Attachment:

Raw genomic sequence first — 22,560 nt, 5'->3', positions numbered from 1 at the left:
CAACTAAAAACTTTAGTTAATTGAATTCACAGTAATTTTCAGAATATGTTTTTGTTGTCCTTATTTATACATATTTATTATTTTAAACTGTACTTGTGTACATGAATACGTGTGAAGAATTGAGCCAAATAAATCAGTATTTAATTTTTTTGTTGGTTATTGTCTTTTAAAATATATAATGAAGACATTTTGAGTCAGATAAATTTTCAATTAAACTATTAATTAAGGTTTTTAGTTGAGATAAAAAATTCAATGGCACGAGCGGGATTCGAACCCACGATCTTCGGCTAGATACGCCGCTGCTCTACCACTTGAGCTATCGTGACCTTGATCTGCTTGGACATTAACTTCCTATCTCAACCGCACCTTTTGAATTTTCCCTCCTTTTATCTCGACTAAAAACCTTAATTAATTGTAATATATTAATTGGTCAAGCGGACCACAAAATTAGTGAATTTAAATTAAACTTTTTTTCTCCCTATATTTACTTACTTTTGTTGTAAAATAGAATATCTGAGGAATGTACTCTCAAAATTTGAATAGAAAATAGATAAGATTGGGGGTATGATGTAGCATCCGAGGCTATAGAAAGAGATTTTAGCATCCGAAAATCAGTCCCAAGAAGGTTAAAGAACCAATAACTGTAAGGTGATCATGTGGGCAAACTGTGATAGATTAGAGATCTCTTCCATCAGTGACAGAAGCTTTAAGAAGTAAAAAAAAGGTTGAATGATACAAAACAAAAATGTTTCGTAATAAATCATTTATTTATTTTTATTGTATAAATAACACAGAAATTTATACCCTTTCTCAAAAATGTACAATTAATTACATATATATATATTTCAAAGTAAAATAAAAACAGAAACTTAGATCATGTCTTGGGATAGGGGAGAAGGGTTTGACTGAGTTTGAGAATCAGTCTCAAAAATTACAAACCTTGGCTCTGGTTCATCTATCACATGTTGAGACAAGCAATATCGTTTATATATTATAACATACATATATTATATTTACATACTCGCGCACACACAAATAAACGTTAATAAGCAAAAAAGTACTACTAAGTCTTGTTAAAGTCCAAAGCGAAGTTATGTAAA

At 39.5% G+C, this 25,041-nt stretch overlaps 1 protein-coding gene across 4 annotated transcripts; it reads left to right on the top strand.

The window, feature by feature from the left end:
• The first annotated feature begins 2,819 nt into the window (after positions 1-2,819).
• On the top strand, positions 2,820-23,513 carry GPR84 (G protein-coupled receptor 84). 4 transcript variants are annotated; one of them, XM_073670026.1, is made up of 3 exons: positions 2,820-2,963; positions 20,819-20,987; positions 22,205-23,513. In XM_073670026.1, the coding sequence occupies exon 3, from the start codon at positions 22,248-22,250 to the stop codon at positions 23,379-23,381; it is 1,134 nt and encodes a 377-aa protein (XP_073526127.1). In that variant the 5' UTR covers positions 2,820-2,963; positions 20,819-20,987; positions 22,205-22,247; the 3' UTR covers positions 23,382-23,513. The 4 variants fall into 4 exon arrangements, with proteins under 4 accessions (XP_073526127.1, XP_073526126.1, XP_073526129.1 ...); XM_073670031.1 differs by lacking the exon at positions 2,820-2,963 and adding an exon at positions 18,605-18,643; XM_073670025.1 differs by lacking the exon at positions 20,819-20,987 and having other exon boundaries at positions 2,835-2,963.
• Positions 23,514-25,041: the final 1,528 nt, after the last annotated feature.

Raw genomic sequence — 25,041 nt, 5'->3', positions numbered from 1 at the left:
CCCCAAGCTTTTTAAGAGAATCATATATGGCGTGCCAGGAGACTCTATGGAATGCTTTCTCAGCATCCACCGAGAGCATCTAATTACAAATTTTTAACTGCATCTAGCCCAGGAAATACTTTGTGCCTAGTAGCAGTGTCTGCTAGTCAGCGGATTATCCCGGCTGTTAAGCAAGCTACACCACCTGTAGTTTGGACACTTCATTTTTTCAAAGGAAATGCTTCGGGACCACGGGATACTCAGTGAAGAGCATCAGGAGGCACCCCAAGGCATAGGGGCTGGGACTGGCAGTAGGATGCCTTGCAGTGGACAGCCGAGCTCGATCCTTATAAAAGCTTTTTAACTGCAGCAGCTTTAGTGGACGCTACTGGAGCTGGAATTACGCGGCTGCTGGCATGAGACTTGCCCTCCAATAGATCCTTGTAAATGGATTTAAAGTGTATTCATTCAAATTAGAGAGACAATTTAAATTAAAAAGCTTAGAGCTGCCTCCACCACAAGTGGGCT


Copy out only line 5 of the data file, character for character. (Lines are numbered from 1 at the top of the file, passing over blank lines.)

• The first annotated feature begins 2,819 nt into the window (after positions 1-2,819).